By Walter Alarkon - 06/22/09 08:38 PM EDT
The president proposed axing dozens of programs that he said were inefficient or ineffective, but members of the House Appropriations Committee are including the money for them.
They are looking to cut elsewhere — and are targeting even some of Obama’s priorities.
Democrats on the panel are, for example, leaving out $60 million required to close the prison in Guantánamo Bay, Cuba — one of Obama’s campaign promises.
Spending bills marked up by the House have found funds for prisons for illegal immigrants, grants for public telecom facilities, and homeland security programs sending money back to local officials — all of which had been chopped by the White House.
Obama had called for $19.8 billion of cuts in discretionary spending next year, saying the reductions are “setting the right priorities with our spending.”
But in the five spending bills that have so far been reported out of the House Appropriations Committee, lawmakers have ignored at least $655 million of the president’s proposed cuts.
The biggest disagreement has been a $400 million reduction in federal spending for state prisons to incarcerate illegal immigrants. The White House said the money would be better spent on a broader overhaul of immigration.
Lawmakers from states with many illegal immigrants disagreed and fought to pay for the State Criminal Alien Assistance Program, noting that their states are suffering a severe fiscal crises.
“At a time when California is experiencing unprecedented budget challenges, my state’s taxpayers should not be burdened with funding incarceration costs of criminals who are by law the responsibility of the federal government,” said Rep. Mike Honda (D-Calif.), a House appropriator.
House members also ignored Obama’s cut of $145 million for local drinking water infrastructure; $35 million in grants for states’ emergency operations centers; $35 million for a Coast Guard radio-based navigation system; and $12 million for security on inter-city bus lines. The White House said those programs had become outdated because of new technology or overlapped with more efficient programs.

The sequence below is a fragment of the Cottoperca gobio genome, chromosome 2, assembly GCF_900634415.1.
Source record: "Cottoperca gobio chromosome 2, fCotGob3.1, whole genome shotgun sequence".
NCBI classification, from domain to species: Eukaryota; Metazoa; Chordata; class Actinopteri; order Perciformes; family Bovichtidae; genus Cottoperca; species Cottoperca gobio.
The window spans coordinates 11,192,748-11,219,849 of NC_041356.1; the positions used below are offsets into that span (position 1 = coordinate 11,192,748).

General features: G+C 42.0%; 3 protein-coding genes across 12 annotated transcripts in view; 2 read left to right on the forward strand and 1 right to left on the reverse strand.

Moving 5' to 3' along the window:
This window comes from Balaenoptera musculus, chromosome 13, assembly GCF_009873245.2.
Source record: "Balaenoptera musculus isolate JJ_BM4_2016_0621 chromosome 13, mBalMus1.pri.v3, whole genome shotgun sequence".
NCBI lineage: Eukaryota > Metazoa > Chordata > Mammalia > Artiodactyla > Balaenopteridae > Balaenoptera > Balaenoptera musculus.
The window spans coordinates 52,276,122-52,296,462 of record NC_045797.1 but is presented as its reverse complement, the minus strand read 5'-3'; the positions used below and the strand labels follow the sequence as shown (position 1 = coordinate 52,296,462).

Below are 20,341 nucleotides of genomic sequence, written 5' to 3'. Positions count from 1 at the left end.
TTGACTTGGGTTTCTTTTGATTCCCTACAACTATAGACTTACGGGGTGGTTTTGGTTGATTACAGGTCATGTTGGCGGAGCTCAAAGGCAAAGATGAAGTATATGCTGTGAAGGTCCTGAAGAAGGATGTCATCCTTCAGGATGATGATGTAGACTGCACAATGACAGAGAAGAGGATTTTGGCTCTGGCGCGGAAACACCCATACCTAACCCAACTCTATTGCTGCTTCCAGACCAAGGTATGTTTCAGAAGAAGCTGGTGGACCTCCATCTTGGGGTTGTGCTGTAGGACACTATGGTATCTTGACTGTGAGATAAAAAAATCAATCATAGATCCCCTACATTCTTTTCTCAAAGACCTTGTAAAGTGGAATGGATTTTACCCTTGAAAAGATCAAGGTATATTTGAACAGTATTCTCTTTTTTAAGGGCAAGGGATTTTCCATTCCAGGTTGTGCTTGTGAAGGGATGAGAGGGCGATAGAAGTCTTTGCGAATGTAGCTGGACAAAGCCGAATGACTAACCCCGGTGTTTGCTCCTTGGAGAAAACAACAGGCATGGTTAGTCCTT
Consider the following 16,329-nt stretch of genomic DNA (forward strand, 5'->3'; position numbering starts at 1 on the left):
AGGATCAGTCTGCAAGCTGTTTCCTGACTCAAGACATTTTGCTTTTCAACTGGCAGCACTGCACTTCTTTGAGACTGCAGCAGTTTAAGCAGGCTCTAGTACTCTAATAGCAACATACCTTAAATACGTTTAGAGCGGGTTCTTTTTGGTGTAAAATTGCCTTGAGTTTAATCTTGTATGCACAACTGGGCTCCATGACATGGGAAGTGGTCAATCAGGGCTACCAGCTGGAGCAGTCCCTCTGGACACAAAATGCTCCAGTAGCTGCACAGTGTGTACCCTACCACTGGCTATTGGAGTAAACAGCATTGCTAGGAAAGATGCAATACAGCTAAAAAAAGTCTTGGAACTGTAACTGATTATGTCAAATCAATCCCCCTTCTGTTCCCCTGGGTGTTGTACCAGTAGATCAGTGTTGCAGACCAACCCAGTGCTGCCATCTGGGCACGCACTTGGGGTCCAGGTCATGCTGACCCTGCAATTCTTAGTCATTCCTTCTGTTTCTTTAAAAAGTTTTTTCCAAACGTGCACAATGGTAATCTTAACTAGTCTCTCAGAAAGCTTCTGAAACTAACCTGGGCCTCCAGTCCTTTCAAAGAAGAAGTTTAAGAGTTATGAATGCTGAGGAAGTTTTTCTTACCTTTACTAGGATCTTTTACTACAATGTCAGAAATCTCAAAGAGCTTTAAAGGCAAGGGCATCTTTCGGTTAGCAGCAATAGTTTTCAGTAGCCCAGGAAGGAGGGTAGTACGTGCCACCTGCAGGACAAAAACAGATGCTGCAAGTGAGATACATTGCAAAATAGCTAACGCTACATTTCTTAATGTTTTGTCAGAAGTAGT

Honda, who was joined by other California Democrats and Republicans to defend the prison program, said lawmakers also want fiscal discipline. Honda also said Obama inherited a large deficit from the Bush administration, and that the economic downturn compounded that problem.
“Congress, too, is feeling the pinch and in order to be fiscally responsible, we are making the necessary adjustments,” Honda said.
All five spending bills reported out of the House Appropriations Committee have sought to fund departments with the same or less money than Obama sought, Democrats note. The House Appropriations Committee has capped discretionary spending for all 12 annual spending bills at $1.27 trillion; the administration sought $1.39 trillion.
“We are $10 billion below the president’s request,” said Ellis Brachman, spokesman for House Appropriations Committee Chairman David Obey (D-Wis.). “[Lawmakers] are going through the budget, cutting or reducing programs so we can fund higher-priority items and so we can reduce the budget overall.”
The lawmakers’ other cuts from the president’s budget request include: $50 million for a new national forests preservation program and $106 million for new asylum and refugee services.
The administration has yet to come up with a clear plan on how to close the Guantanamo prison, lawmakers said. The forest program duplicated existing services, House members add.
“The president proposes the budget, Congress takes the budget and makes a determination on what they want to do,” Brachman said. “The Constitution gives Congress the power of the purse.”
The fiscal impact of each approach may be similar; the president and Congress are both seeking a few billion dollars in cuts. Many discretionary programs that do little to provide services or help the economy will remain, said William Hoagland, a former GOP congressional budget aide.
“A number of those proposals that [Obama] had to increase funding were specifically designed in those areas of increased investment and economic growth, and those policies were funded by eliminating or reducing or cutting back on programs that have outlived their usefulness,” Hoagland said.
The president may consider threatening to veto a spending bill if it contains many programs that don’t meet his goal of stabilizing the economy, said Hoagland, now vice president of public policy at Cigna Corp.
“Is this a microcosm of other presidential initiatives where Congress might say, ‘Wait a minute, we disagree with you, Mr. President’?” Hoagland said.
Republican lawmakers are dismissing the Democrats’ and the president’s attempts to find cuts, saying they amount to small change. Even with the cuts, the proposed spending bills will increase discretionary spending by 12 percent over last year, according to an analysis by GOP appropriators.
“In no way does this represent a return to fiscal responsibility,” said Jennifer Hing, spokeswoman for Republicans on the Appropriations panel. “No matter what they say about eliminating programs, the truth is that this Congress is engaging in unprecedented rampant spending which is dangerously unsustainable.”